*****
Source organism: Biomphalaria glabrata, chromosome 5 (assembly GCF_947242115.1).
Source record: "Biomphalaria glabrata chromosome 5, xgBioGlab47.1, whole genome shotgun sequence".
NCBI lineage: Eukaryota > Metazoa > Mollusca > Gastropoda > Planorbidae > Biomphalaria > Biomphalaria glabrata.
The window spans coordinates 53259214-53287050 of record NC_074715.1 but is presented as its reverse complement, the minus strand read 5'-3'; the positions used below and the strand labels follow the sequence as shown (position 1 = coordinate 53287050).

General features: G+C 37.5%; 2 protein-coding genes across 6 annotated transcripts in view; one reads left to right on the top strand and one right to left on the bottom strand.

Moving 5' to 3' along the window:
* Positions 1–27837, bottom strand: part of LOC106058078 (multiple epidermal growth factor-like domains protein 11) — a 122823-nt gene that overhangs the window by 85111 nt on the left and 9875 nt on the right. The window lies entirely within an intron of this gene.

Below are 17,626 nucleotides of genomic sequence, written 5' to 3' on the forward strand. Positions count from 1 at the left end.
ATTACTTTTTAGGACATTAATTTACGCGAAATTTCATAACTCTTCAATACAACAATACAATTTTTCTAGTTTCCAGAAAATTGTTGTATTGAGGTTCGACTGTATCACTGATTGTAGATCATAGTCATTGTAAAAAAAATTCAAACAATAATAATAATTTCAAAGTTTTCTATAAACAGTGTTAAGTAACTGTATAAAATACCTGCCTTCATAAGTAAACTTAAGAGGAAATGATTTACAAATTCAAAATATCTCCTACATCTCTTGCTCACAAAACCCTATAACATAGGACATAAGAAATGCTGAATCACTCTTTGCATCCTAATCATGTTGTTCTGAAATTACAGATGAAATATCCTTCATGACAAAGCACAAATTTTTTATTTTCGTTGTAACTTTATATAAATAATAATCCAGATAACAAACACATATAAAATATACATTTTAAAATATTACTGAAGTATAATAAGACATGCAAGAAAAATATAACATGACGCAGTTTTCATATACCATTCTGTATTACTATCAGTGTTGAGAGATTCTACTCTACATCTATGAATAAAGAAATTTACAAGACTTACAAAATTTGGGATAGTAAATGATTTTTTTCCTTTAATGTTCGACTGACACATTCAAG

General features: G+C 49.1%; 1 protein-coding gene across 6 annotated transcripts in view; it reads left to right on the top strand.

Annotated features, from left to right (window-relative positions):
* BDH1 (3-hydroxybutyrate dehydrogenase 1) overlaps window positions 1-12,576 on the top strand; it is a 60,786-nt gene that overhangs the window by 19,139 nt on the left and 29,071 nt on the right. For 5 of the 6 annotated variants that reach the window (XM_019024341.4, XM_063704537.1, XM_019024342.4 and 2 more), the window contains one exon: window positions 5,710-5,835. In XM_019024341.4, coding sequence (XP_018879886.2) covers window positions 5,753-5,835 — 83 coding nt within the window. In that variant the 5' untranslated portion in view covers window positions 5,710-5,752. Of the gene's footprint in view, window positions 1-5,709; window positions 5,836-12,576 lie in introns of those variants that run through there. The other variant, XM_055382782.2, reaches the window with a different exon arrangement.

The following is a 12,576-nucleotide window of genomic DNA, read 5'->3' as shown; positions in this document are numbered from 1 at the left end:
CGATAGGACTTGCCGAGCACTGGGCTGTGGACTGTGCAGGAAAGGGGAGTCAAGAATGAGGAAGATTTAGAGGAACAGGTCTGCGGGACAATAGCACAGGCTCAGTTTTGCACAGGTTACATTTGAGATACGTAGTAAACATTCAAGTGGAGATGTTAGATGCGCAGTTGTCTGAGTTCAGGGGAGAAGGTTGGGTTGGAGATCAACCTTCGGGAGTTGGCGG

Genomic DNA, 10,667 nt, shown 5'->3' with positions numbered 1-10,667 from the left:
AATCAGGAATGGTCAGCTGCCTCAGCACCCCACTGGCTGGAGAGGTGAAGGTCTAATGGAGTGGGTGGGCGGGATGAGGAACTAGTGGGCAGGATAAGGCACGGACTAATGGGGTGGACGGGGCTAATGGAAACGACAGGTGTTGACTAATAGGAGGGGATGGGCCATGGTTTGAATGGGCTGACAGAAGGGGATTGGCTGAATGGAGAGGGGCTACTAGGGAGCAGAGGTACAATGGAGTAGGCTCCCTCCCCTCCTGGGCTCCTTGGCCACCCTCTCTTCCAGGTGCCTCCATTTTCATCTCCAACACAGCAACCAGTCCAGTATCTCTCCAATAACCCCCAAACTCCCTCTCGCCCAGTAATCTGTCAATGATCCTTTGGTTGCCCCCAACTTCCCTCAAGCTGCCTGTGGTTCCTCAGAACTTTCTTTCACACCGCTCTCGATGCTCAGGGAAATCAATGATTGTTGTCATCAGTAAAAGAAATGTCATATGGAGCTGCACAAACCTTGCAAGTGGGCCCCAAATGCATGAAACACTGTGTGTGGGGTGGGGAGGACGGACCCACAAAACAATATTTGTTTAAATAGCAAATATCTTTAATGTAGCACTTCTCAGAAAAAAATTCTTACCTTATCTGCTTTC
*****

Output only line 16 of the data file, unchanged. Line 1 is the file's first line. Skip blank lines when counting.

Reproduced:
AATCAGGAATGGTCAGCTGCCTCAGCACCCCACTGGCTGGAGAGGTGAAGGTCTAATGGAGTGGGTGGGCGGGATGAGGAACTAGTGGGCAGGATAAGGCACGGACTAATGGGGTGGACGGGGCTAATGGAAACGACAGGTGTTGACTAATAGGAGGGGATGGGCCATGGTTTGAATGGGCTGACAGAAGGGGATTGGCTGAATGGAGAGGGGCTACTAGGGAGCAGAGGTACAATGGAGTAGGCTCCCTCCCCTCCTGGGCTCCTTGGCCACCCTCTCTTCCAGGTGCCTCCATTTTCATCTCCAACACAGCAACCAGTCCAGTATCTCTCCAATAACCCCCAAACTCCCTCTCGCCCAGTAATCTGTCAATGATCCTTTGGTTGCCCCCAACTTCCCTCAAGCTGCCTGTGGTTCCTCAGAACTTTCTTTCACACCGCTCTCGATGCTCAGGGAAATCAATGATTGTTGTCATCAGTAAAAGAAATGTCATATGGAGCTGCACAAACCTTGCAAGTGGGCCCCAAATGCATGAAACACTGTGTGTGGGGTGGGGAGGACGGACCCACAAAACAATATTTGTTTAAATAGCAAATATCTTTAATGTAGCACTTCTCAGAAAAAAATTCTTACCTTATCTGCTTTC